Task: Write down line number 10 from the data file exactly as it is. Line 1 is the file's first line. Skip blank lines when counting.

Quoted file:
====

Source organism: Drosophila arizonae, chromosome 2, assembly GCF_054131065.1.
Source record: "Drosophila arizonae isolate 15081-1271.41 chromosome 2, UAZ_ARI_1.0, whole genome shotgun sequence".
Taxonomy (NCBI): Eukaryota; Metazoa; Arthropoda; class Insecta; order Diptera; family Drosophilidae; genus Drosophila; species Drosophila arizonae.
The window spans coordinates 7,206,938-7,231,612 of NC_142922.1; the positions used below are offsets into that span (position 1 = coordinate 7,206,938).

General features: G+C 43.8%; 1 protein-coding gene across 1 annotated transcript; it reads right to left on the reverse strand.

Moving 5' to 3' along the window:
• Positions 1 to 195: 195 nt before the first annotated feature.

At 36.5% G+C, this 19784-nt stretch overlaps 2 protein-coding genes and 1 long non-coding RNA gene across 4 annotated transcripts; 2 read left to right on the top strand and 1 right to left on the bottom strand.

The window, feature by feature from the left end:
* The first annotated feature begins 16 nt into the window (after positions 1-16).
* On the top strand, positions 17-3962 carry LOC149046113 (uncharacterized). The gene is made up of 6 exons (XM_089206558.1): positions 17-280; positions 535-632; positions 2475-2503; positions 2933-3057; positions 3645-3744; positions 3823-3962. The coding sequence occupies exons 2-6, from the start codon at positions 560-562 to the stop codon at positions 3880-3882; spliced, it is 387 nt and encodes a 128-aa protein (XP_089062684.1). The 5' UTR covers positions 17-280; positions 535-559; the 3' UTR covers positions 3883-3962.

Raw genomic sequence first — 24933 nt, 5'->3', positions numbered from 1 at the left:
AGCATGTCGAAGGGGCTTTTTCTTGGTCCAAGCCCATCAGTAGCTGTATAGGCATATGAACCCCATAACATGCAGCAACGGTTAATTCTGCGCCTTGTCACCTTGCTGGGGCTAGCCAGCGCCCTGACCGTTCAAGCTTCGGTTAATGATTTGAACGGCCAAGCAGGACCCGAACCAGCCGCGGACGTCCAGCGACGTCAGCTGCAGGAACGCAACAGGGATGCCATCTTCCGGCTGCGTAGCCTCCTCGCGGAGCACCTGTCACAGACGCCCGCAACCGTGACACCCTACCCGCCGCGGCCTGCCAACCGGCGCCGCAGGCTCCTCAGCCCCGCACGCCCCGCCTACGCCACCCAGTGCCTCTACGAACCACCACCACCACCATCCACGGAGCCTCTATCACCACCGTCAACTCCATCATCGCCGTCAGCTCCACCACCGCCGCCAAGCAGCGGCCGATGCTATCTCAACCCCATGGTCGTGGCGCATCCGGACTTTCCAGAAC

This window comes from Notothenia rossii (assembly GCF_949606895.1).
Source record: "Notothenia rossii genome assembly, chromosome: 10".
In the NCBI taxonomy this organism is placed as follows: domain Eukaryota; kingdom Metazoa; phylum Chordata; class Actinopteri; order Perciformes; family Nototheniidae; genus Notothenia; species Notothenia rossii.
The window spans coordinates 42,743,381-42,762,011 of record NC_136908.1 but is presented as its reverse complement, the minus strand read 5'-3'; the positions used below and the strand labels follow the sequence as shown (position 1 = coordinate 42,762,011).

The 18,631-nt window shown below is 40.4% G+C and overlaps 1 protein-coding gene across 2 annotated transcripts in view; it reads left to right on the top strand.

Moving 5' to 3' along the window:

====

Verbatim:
* The first annotated feature begins 16 nt into the window (after positions 1-16).